DPRU Research Associate Professor Jon Yorke’s legal advocacy against scheduled nitrogen gas execution in Alabama

Profile photo of Professor Jon Yorke

On 25 January 2024, Kenneth Smith is scheduled to be executed by the State of Alabama, using a new and untested execution process of nitrogen gas inhalation.

In advance of the scheduled execution, Professor Jon Yorke, Research Associate with the Oxford Death Penalty Research Unit (DPRU) and Director of the Centre for Human Rights at Birmingham City University, has been undertaking extensive advocacy and media engagement about the case, applying his international legal expertise.

Together with Dr Joel Zivot, Associate Professor of Anestheisology and Surgery at Emory University School of Medicine, Professor Yorke submitted a legal complaint on behalf of Kenneth Smith to the UN Special Rapporteur on Executions. In response to this complaint, the Special Rapporteur on Executions issued a joint statement with three other UN Special Rapporteurs expressing alarm about the proposed execution, which they warned could “result in a painful and humiliating death", and appealed to federal and state authorities to halt the execution.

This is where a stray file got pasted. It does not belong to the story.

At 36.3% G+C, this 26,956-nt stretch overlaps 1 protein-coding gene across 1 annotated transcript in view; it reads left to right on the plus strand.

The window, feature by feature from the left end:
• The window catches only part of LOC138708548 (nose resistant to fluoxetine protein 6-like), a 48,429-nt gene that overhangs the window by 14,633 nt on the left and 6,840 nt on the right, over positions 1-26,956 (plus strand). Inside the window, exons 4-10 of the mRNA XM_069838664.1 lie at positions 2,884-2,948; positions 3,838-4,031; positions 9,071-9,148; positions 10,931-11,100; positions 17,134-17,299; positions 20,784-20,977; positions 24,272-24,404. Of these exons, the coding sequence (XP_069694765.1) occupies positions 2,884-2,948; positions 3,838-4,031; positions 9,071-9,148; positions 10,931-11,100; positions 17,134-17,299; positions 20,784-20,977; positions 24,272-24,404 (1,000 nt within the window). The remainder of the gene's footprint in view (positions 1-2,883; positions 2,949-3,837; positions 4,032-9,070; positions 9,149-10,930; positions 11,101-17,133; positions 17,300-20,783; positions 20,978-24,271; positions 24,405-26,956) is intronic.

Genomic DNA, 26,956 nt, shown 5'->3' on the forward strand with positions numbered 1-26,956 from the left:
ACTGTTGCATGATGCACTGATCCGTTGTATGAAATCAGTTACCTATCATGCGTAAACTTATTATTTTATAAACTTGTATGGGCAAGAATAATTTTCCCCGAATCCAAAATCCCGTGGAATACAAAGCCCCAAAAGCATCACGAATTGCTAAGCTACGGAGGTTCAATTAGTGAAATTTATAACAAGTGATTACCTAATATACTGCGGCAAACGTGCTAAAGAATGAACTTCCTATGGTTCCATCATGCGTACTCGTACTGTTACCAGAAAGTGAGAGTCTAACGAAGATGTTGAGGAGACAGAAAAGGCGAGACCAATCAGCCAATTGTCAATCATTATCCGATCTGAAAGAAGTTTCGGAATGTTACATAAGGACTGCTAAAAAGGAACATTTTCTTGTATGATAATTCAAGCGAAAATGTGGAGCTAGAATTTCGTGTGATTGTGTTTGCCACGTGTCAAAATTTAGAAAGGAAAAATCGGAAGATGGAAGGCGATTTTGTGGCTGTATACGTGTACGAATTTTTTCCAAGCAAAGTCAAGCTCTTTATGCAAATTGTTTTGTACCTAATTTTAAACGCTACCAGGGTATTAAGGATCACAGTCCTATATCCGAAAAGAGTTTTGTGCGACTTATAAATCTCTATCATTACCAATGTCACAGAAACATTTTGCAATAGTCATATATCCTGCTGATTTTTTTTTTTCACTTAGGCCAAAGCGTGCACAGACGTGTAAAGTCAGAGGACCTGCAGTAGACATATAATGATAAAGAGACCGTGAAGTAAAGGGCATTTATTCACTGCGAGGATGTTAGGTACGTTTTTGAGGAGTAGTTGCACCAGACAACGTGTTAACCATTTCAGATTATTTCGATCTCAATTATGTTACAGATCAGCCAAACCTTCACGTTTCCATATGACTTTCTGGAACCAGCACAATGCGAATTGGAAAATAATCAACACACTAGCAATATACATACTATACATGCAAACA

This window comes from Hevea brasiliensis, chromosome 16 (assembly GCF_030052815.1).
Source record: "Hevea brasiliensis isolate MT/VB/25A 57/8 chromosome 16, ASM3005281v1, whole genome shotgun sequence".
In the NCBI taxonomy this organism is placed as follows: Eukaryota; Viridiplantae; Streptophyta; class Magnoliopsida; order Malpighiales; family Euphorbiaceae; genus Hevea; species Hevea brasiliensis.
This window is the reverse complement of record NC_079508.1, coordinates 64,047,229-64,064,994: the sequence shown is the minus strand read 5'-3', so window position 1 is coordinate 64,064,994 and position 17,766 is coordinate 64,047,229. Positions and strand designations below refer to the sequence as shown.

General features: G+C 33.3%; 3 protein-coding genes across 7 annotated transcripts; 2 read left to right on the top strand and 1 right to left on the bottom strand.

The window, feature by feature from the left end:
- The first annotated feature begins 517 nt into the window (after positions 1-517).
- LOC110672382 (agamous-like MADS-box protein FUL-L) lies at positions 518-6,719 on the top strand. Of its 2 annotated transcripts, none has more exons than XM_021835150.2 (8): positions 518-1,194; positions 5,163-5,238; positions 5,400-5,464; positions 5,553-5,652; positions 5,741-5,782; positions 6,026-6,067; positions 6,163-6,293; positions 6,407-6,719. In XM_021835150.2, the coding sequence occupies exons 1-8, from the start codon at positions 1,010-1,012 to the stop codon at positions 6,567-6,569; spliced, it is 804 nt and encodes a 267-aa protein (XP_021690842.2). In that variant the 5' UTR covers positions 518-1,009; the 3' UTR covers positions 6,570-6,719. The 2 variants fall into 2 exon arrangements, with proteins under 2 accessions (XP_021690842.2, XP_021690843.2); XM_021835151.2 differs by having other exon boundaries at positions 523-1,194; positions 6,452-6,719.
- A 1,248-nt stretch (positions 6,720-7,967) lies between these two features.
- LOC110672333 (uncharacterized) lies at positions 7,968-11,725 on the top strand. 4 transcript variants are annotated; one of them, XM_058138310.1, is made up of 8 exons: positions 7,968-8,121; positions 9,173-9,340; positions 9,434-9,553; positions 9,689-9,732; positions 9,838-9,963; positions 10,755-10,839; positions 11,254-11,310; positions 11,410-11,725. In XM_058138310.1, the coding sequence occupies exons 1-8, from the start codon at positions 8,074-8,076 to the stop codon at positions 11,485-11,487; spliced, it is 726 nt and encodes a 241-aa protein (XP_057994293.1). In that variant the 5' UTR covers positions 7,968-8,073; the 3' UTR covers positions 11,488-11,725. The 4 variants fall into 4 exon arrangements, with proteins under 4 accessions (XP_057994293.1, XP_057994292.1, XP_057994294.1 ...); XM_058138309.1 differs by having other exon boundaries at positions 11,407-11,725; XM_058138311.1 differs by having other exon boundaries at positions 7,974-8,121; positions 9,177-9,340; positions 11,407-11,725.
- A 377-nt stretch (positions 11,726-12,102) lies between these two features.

The case, and the UN experts’ statement, received media coverage from The Guardian on 3 January (‘UN experts alarmed by Alabama plan to kill prison using untried gas method’), which included quotes from Professor Yorke. The New York Sun (paywall) also covered the case on 10 January, quoting Professor Yorke, as did an earlier article on the JURIST website published in late December.

This week, Professor Yorke and Dr Zivot will speak at two panel events in London and Oxford to discuss the legal and ethical issues surrounding the case and the use of nitrogen as an execution method: 

For further information on the legal background to Alabama’s nitrogen execution protocol in the context of U.S. Supreme Court decision-making on capital punishment, see Professor Yorke and Dr Zivot’s recent post on the DPRU Blog.